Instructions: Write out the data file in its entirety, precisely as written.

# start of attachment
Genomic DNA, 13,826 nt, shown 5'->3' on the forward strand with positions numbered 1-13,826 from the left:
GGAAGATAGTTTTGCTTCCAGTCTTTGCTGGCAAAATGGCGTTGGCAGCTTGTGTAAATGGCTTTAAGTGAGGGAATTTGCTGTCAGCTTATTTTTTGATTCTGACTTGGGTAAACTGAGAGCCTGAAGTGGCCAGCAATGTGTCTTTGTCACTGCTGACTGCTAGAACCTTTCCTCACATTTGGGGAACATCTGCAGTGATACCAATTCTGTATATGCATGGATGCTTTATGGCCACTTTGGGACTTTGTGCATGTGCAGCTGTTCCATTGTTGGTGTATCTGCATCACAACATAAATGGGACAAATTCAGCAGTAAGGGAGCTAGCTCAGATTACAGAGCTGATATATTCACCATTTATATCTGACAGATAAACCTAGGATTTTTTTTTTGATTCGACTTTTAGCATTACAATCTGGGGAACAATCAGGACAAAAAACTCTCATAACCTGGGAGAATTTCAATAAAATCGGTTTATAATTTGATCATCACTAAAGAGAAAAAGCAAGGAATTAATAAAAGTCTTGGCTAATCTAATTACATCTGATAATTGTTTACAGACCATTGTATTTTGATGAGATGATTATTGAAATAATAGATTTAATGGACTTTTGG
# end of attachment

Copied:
Genomic DNA, 13,826 nt, shown 5'->3' on the forward strand with positions numbered 1-13,826 from the left:
GGAAGATAGTTTTGCTTCCAGTCTTTGCTGGCAAAATGGCGTTGGCAGCTTGTGTAAATGGCTTTAAGTGAGGGAATTTGCTGTCAGCTTATTTTTTGATTCTGACTTGGGTAAACTGAGAGCCTGAAGTGGCCAGCAATGTGTCTTTGTCACTGCTGACTGCTAGAACCTTTCCTCACATTTGGGGAACATCTGCAGTGATACCAATTCTGTATATGCATGGATGCTTTATGGCCACTTTGGGACTTTGTGCATGTGCAGCTGTTCCATTGTTGGTGTATCTGCATCACAACATAAATGGGACAAATTCAGCAGTAAGGGAGCTAGCTCAGATTACAGAGCTGATATATTCACCATTTATATCTGACAGATAAACCTAGGATTTTTTTTTTGATTCGACTTTTAGCATTACAATCTGGGGAACAATCAGGACAAAAAACTCTCATAACCTGGGAGAATTTCAATAAAATCGGTTTATAATTTGATCATCACTAAAGAGAAAAAGCAAGGAATTAATAAAAGTCTTGGCTAATCTAATTACATCTGATAATTGTTTACAGACCATTGTATTTTGATGAGATGATTATTGAAATAATAGATTTAATGGACTTTTGG